The Mystery of Florida’s Flamingos

By admin Nov28,2023

Two months ago, in the aftermath of Hurricane Idalia, Anna Yu, a park ranger in western Florida, heard a rumor from a local birder: for the first time in years, somebody had spotted a flamingo near Fort De Soto Park, where she works. When Yu returned to the park, which encompasses more than a thousand acres of islands, she cleared debris and took stock of what did and didn’t flood. In her three years as a park ranger, she’d seen storms collect weird things in their wake, but she’d never seen a flamingo. Then her radio crackled with the voice of another ranger. “A flamingo just flew over North Beach,” he said.

Yu drove her truck down a service road and walked out onto North Beach. There, in the distance, she saw a pink spray of feathers against the backdrop of a blue lagoon. Five flamingos were standing by the water. A few seconds later, they spread their wings. “They flew right over my head,” she told me. “That moment was so enchanting.” Later, in a stand of mangroves, she found another three, scanning the mud for food. She called it “the rarest encounter that I’ll probably ever have out there.” What she couldn’t figure out was where they had come from.

That week, reports of flamingos lit up the state. A flock appeared along the causeway that leads to Sanibel Island. More than a dozen dipped into a tide pool on Treasure Island. Another five landed near the mouth of Tampa Bay. By the time Fort De Soto Park reopened to the public, word had spread. Cars lined up before sunrise at North Beach, filled with Floridians who wanted a glimpse.

Florida’s flamingos are a paradox. They’re practically synonymous with the Sunshine State; more than twenty-three hundred Florida businesses have had the word “flamingo” in their name (and that’s not even including Flamoongo L.L.C.). But the birds are rare enough that few Floridians have ever seen one in the wild. In my thirty-two years in Florida, I had only seen captives in zoos. When I saw the news reports, I promised myself that, as soon as I was done dragging waterlogged furniture out of my parents’ house, I’d find my own wild flamingo.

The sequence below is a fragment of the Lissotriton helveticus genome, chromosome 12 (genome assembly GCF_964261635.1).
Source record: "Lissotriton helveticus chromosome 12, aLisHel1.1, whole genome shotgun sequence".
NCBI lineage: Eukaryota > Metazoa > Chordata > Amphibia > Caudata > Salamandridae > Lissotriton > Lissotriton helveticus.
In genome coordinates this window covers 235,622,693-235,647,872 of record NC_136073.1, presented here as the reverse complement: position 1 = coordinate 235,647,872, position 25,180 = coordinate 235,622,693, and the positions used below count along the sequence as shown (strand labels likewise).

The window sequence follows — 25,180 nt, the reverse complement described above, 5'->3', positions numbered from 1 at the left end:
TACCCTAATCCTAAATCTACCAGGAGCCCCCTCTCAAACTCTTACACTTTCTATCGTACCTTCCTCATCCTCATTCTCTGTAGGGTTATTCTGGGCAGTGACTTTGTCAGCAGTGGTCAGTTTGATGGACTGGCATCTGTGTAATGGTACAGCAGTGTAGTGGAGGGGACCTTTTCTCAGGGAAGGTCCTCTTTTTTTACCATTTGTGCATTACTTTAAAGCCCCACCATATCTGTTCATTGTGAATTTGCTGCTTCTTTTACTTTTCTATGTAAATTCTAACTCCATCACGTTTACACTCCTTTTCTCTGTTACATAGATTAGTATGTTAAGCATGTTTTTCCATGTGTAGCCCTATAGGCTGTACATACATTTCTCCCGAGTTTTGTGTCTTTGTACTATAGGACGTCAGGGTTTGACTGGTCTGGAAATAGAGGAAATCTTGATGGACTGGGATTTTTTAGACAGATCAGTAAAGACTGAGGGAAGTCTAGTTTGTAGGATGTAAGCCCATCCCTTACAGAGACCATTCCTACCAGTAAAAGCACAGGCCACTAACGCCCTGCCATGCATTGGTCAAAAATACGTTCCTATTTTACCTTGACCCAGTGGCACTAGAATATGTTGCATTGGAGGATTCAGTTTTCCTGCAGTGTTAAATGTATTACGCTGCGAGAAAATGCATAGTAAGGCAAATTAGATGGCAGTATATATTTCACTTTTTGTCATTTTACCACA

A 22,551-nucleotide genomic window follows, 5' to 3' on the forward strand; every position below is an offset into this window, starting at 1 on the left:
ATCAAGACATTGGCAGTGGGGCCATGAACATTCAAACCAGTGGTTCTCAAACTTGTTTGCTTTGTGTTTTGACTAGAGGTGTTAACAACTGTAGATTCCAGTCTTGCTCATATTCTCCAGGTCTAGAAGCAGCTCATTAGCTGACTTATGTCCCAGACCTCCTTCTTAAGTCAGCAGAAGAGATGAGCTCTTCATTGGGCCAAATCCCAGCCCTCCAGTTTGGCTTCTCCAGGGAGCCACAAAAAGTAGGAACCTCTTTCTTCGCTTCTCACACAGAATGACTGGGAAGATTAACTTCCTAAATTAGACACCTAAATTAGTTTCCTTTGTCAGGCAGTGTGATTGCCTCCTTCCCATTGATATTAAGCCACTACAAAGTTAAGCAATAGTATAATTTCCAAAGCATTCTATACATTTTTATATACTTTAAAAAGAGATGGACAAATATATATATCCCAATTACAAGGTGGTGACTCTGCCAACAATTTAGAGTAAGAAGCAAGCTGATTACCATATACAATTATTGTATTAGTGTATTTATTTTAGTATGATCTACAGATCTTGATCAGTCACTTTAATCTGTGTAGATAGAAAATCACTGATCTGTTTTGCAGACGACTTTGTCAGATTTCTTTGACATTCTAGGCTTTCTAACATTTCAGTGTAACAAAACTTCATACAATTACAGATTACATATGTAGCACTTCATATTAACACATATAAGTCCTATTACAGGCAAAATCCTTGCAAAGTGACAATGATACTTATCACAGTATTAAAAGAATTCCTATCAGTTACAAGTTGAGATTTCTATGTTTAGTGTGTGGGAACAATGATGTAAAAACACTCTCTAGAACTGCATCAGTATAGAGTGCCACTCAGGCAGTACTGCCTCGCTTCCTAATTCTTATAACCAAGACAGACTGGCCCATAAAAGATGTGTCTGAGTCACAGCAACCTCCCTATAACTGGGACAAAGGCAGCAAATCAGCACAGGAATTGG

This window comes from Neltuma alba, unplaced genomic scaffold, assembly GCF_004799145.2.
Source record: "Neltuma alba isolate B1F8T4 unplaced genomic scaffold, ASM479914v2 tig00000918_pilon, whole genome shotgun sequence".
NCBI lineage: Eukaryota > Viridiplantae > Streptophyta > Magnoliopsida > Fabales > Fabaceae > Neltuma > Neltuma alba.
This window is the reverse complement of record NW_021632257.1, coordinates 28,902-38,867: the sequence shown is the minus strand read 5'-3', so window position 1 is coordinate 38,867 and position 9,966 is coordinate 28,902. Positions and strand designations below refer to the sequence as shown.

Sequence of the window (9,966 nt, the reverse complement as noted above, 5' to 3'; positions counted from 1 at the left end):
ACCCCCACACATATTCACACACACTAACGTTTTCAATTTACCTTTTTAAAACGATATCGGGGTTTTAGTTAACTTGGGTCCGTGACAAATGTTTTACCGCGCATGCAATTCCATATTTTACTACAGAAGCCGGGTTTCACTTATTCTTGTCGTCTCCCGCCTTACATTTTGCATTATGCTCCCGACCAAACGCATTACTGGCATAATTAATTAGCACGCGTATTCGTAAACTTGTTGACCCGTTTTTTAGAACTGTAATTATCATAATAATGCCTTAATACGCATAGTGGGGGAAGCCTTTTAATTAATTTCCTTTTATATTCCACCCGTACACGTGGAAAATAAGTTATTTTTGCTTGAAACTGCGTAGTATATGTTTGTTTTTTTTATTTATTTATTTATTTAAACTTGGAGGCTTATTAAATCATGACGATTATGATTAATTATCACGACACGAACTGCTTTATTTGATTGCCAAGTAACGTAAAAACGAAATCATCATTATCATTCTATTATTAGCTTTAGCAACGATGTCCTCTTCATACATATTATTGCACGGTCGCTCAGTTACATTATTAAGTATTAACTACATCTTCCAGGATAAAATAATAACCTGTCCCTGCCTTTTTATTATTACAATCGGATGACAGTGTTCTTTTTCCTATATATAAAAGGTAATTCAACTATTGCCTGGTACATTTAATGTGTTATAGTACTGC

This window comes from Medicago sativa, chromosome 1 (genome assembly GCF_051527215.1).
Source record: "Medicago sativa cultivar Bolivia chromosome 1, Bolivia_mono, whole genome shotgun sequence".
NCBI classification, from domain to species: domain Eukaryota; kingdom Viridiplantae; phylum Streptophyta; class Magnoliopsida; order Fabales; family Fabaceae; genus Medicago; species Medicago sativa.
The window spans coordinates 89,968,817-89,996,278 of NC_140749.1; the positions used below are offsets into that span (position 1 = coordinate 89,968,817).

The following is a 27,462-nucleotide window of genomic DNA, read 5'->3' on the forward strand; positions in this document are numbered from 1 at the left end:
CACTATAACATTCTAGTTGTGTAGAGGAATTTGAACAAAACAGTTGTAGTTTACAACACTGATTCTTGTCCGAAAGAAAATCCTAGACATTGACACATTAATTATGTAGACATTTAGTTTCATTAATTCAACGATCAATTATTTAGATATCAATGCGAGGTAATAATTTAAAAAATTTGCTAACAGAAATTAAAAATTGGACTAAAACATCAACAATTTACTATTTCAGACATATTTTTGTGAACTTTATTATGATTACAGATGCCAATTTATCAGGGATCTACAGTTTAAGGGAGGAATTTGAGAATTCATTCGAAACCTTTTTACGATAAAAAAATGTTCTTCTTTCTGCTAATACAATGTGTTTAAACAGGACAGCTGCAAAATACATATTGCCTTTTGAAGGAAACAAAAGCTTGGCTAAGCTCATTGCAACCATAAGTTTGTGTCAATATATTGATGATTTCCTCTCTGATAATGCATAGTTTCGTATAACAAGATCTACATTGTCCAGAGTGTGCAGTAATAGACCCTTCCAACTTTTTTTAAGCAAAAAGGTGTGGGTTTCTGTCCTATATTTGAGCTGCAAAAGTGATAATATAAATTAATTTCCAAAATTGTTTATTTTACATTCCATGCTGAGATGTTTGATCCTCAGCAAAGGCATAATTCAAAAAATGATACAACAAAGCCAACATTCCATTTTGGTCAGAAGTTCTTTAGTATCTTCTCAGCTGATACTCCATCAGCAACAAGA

That evening, near my home, in Sarasota, I slipped into the woods and hiked out to a spit of sand that divides a bayou from the Gulf of Mexico. I knew that black skimmers, bald eagles, and oystercatchers all nest there, and I thought a flamingo might turn up. I sweated through my clothes a few times before the sun set, but the only wildlife I could find were a few men in Speedos.

Back home, I sat on my porch and scrolled through forums, Facebook groups, and Instagram, trying to triangulate this elusive bird. I wanted to see the creature that was so central to the idea of Florida that it lent its name to Flamingo Auto Salvage, Flamingo Condo 69, and Flamingo Ham Shoppe. I read that one flamingo, spotted in the Florida Keys, was wearing bands on its legs, apparently from a scientific study in Mexico. Flamingos are not typically considered migratory birds. Could they have flown five hundred miles across the Yucatán Channel during a hurricane?